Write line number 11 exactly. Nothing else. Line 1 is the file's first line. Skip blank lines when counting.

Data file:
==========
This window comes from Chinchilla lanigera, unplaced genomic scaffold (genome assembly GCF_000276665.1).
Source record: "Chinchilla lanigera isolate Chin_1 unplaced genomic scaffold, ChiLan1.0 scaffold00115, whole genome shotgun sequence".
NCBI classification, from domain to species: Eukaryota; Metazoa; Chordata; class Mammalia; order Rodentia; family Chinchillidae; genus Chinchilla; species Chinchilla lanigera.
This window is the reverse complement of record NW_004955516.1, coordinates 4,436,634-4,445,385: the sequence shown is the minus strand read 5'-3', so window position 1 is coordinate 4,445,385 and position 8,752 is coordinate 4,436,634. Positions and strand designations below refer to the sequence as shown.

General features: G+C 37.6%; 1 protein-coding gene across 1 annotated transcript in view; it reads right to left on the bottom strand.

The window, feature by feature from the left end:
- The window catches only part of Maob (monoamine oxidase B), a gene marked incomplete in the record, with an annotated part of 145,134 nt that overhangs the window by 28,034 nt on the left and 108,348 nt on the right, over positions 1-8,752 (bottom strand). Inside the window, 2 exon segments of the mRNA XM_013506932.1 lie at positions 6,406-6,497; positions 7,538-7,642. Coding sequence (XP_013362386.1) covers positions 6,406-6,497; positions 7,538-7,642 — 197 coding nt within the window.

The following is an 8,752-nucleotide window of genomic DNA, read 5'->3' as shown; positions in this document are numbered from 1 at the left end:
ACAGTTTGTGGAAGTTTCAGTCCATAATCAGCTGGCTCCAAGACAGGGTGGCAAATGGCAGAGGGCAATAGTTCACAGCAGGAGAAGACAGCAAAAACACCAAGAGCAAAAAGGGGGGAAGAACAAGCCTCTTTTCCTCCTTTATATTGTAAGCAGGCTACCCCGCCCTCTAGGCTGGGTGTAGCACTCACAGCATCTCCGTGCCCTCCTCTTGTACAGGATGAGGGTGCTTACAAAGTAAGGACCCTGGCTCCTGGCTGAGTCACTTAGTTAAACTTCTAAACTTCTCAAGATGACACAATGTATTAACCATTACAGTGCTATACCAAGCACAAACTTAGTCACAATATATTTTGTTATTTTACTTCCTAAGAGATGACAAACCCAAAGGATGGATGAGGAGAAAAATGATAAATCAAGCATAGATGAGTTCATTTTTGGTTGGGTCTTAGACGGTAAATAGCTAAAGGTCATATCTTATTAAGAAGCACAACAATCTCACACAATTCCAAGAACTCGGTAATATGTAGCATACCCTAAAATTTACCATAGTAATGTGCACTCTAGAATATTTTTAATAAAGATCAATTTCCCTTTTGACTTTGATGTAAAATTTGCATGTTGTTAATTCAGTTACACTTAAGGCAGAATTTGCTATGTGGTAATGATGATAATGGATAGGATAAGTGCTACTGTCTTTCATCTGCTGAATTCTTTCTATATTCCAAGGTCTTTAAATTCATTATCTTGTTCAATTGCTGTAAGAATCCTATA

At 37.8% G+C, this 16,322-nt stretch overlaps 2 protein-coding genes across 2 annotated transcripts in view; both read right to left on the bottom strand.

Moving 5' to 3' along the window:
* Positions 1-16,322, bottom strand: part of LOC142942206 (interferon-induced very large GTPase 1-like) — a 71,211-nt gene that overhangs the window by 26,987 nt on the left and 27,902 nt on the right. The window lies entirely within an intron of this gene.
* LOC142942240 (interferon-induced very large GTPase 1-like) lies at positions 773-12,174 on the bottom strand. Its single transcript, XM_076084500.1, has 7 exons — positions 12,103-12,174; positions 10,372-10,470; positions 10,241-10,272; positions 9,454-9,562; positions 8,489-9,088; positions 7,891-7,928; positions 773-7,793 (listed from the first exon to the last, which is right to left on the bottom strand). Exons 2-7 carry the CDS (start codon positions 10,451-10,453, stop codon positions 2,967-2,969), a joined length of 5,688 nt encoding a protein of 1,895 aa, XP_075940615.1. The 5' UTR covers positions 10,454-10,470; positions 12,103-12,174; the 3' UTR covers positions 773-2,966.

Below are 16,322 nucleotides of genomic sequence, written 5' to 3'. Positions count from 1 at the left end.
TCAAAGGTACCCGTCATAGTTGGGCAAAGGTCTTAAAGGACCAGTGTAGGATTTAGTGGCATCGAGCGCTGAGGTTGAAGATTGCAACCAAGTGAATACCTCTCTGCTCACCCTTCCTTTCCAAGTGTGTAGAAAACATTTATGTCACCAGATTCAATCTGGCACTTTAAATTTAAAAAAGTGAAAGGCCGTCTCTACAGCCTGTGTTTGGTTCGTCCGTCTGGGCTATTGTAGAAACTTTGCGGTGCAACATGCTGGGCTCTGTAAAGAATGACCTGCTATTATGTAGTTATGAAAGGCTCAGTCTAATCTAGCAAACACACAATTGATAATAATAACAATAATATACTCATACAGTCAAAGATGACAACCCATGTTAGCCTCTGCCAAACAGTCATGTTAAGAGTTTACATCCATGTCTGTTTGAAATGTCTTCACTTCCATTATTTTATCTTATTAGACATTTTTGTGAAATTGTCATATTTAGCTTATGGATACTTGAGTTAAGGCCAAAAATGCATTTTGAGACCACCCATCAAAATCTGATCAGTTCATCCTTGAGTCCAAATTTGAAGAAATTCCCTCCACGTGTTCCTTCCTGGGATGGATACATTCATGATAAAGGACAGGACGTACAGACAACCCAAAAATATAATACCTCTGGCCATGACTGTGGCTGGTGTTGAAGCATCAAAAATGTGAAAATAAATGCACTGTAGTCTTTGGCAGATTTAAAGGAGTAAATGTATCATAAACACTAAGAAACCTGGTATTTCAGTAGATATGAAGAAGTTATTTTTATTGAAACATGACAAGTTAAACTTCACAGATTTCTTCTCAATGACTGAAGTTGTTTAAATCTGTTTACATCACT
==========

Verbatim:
Moving 5' to 3' along the window: